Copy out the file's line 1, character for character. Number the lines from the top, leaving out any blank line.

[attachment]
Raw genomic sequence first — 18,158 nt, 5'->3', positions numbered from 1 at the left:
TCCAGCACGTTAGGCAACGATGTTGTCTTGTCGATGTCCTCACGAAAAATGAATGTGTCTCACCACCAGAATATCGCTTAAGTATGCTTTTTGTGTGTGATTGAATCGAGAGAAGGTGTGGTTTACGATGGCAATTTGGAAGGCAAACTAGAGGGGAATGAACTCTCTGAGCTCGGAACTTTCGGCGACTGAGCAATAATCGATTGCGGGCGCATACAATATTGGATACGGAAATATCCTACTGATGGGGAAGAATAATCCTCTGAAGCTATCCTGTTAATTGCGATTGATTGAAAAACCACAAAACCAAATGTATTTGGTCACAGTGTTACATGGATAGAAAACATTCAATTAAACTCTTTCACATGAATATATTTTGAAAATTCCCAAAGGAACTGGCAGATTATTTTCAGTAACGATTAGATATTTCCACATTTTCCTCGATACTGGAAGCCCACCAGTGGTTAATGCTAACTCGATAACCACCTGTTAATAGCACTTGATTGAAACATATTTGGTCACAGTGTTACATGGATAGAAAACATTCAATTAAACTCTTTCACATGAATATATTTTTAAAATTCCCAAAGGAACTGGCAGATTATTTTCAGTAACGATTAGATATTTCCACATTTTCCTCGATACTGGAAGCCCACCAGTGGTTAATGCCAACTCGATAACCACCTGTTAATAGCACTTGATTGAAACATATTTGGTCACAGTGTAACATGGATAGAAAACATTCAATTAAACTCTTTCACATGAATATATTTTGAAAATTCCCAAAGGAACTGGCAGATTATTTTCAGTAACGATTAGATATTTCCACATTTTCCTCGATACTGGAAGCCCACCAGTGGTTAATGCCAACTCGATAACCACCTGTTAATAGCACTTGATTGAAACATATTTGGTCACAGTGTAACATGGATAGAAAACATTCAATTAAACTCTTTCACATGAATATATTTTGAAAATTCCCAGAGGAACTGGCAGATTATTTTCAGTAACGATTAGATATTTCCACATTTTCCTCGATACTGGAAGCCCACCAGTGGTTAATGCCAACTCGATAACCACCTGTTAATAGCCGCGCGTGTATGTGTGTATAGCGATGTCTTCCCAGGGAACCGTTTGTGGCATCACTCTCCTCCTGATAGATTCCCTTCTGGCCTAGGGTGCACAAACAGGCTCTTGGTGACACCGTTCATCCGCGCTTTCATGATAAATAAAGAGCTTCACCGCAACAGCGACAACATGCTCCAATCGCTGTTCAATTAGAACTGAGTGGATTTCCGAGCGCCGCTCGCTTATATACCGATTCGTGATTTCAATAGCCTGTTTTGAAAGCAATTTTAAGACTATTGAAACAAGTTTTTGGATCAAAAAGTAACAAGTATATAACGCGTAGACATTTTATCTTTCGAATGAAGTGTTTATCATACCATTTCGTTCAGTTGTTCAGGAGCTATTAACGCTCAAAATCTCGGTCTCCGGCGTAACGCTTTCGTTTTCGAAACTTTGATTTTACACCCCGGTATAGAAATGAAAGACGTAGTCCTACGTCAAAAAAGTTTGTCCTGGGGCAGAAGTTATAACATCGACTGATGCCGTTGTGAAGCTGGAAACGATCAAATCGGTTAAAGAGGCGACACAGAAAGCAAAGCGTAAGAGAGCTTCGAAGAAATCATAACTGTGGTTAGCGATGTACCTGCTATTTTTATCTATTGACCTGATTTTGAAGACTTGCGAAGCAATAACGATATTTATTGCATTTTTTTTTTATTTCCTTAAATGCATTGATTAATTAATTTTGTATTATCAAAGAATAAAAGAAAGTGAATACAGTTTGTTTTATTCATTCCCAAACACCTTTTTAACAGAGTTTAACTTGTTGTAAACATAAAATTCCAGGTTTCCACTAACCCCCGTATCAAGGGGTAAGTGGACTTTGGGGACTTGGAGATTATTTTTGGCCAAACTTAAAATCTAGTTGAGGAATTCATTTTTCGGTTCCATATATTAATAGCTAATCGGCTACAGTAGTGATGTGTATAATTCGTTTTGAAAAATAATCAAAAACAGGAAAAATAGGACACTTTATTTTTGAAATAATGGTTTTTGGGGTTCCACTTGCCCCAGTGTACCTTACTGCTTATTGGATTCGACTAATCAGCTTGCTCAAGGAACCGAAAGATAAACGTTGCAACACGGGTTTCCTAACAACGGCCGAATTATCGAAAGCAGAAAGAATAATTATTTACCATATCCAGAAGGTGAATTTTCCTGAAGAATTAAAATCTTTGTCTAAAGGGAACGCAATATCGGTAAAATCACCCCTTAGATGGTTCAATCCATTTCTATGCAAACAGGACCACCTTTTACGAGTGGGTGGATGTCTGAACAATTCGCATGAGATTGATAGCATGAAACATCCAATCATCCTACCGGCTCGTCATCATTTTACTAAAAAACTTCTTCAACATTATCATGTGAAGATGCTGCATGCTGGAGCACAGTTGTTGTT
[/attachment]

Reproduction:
Raw genomic sequence first — 18,158 nt, 5'->3', positions numbered from 1 at the left: